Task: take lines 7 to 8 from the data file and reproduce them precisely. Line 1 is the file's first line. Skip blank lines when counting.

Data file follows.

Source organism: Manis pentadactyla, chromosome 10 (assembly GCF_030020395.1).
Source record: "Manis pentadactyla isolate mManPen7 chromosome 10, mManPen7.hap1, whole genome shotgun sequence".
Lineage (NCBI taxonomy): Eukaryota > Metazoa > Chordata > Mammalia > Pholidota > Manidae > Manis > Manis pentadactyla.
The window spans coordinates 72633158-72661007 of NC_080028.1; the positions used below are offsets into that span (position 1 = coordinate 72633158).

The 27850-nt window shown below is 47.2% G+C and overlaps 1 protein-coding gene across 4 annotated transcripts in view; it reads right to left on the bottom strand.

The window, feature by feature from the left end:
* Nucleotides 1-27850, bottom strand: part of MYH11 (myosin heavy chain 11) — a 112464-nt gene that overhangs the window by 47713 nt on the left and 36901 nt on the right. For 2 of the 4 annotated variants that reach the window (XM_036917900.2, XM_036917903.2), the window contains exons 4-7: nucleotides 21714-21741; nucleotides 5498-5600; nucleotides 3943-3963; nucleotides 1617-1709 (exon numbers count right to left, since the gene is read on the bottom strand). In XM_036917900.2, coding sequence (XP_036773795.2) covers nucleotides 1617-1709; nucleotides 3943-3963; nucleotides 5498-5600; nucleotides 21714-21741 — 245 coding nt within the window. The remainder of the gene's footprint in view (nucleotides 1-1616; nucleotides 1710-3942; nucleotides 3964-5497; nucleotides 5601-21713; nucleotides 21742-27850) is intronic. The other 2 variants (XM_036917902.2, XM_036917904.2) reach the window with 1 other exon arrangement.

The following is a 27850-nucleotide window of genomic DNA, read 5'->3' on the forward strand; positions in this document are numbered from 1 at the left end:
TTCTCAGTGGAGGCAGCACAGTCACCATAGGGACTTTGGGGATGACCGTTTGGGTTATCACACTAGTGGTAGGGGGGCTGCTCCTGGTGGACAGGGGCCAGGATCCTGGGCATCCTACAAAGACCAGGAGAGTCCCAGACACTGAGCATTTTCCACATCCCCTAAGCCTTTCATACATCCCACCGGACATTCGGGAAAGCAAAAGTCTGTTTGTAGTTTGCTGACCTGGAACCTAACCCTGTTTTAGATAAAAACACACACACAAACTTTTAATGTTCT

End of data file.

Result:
* Nucleotides 1-27850, bottom strand: part of MYH11 (myosin heavy chain 11) — a 112464-nt gene that overhangs the window by 47713 nt on the left and 36901 nt on the right. For 2 of the 4 annotated variants that reach the window (XM_036917900.2, XM_036917903.2), the window contains exons 4-7: nucleotides 21714-21741; nucleotides 5498-5600; nucleotides 3943-3963; nucleotides 1617-1709 (exon numbers count right to left, since the gene is read on the bottom strand). In XM_036917900.2, coding sequence (XP_036773795.2) covers nucleotides 1617-1709; nucleotides 3943-3963; nucleotides 5498-5600; nucleotides 21714-21741 — 245 coding nt within the window. The remainder of the gene's footprint in view (nucleotides 1-1616; nucleotides 1710-3942; nucleotides 3964-5497; nucleotides 5601-21713; nucleotides 21742-27850) is intronic. The other 2 variants (XM_036917902.2, XM_036917904.2) reach the window with 1 other exon arrangement.

The following is a 27850-nucleotide window of genomic DNA, read 5'->3' on the forward strand; positions in this document are numbered from 1 at the left end: